This history was transcribed exactly as written from
"Young's History of Lafayette County, Missouri by Hon. Wm. Young, Illustrated,
Volume 1, Copyright, 1910, B.F. Bowen & Company, Indianapolis, Indiana." Pages 351 - 361



     Shoe Shop -- W. E. Cunningham.
     Hotel -- R. C. Caplinger.
     Livery -- R. C. Caplinger.
     Physician - C. R. Boone.


     Just a little to the north of the village of Aullville, at one time was the home of that well-known Confederate general, Joseph Shelby, who at an early day was a large land owner in this county. Southwest of Waverly is what is known as the "Shelby tract," consisting of about eight hundred acres of excellent land, now held by the Yancey brothers.

     In the sixties and seventies there were enacted many dark, criminal deeds in and near the village of Aullville, some of which it is probably not wise to blacken the pages of this volume with, but there are others that would seem to find a proper place in the annals of the county, of which this work is supposed to impartially treat. Within the nearby vicinity of the place the notorious outlaw, Jesse James, once made his hiding place during the interims between the dark crimes with which he was from time to time connected. It was in the seventies, when Hon. William Young was sheriff of the county, that Jesse James was hiding from justice in this township and being hotly pursued by the officer named, that he left his bed, just in time to make his escape. Sheriff Young had difficulty in crossing the waters of Davis creek, hence lost his man, who even then was known as among the greatest of highwaymen.

     At other points within this county Jesse James remained at farmhouses several weeks, but at the time was unknown to the people here. It was right after the close of the Civil war, and his carrying such an array of firearms and going "armed to the teeth" as he was, finally caused a suspicion among the members of a family where he was stopping as a boarder, and one of them told him he must leave, as such things did not look well in a civilized country. He took the hint and left, and not long thereafter it was learned that the "boarder," who came and went at all times of the day and night, was none other than the notorious Jesse James, so much wanted by the state and federal authorities for numerous crimes.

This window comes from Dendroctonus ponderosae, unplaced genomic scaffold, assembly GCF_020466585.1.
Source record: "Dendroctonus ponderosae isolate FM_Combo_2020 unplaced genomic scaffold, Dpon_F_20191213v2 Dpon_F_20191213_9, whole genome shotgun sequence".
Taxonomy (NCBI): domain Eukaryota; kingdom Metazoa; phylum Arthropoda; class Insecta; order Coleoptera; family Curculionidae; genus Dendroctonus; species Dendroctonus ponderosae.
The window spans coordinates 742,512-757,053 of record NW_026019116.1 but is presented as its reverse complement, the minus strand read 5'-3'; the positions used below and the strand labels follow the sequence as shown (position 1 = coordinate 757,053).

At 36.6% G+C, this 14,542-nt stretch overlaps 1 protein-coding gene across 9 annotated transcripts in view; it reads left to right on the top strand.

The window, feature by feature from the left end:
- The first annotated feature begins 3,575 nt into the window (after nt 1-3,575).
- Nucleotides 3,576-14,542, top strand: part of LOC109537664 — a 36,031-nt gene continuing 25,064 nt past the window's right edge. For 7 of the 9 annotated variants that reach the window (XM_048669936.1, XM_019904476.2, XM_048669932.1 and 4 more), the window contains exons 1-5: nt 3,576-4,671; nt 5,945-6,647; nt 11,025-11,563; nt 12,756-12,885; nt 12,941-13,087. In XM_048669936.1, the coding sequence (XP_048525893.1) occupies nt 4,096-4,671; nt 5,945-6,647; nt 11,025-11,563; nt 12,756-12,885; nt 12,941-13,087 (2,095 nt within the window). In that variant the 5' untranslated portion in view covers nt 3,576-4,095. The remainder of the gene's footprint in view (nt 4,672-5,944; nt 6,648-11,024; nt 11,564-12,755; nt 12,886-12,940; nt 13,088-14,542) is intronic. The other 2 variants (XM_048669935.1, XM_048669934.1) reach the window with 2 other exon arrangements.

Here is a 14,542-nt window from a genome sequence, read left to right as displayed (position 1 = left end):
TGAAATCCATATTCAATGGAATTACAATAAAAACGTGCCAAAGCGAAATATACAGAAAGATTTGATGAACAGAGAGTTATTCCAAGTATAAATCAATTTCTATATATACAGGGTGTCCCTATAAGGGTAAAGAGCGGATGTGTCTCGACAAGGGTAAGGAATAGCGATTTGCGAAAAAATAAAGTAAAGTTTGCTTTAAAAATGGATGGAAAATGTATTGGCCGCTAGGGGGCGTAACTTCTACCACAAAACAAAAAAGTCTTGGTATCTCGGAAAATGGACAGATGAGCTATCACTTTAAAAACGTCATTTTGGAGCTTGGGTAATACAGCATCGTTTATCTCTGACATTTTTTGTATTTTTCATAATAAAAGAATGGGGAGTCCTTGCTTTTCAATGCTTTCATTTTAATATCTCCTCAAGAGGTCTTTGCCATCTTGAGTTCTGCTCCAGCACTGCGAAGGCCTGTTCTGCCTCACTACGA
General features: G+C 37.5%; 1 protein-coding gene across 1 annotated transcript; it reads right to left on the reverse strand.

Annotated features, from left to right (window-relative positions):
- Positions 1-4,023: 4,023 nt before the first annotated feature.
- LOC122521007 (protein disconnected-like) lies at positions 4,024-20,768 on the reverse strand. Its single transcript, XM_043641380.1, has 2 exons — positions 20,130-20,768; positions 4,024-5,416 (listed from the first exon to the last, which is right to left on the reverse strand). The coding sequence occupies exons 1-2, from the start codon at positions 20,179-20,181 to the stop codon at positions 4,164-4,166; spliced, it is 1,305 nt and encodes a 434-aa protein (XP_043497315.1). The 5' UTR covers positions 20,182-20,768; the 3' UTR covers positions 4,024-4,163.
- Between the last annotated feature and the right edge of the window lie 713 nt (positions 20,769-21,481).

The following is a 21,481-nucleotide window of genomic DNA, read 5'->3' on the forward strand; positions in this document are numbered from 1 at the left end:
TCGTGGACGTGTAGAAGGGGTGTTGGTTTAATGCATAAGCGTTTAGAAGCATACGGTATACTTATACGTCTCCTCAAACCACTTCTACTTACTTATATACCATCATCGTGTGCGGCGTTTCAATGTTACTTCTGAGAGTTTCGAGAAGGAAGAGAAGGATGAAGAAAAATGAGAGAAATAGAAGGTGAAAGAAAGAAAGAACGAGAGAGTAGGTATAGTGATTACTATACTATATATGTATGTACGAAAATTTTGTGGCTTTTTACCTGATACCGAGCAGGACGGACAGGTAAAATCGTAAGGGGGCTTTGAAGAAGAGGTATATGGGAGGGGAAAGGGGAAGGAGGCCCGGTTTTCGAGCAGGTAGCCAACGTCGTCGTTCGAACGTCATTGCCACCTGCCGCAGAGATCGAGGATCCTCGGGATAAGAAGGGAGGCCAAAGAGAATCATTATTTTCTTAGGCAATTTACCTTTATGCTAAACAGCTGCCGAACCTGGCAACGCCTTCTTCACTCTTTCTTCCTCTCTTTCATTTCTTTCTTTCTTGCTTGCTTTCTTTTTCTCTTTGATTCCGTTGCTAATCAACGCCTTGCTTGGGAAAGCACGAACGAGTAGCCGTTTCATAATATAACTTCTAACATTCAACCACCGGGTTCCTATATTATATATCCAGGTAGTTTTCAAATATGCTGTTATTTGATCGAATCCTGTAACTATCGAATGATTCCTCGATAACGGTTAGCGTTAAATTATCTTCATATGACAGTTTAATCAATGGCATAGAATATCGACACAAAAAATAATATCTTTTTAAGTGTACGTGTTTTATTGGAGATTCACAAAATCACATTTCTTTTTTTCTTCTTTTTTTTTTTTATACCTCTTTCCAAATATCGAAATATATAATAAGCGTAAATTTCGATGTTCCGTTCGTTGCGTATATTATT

Until a vigilance committee waited on a large number of bad citizens in the vicinity of Aullville, in the seventies, that community was the scene of foul deeds. When crime was committed, sympathizers were on hand to see that the law was thwarted in bringing them to justice. Many

{Page 361}


guilty persons escaped their just deserts. On one occasion more than fifty persons were personally placed under arrest by Sheriff Young and brought to Lexington, and placed -- some as witnesses and others as criminals -- on trial.

     Outside of Concordia and Aullville, in Freedom township, are these churches: The Baptist, two and a half miles to the west of Concordia; the Evangelical church, two miles to the east of town, and a Lutheran church, four miles west of town.

     There are small coal mines within Freedom township, west of Concordia, but not of any great magnitude, and they are only periodically worked.

(Transcribers note: This ends this chapter.)

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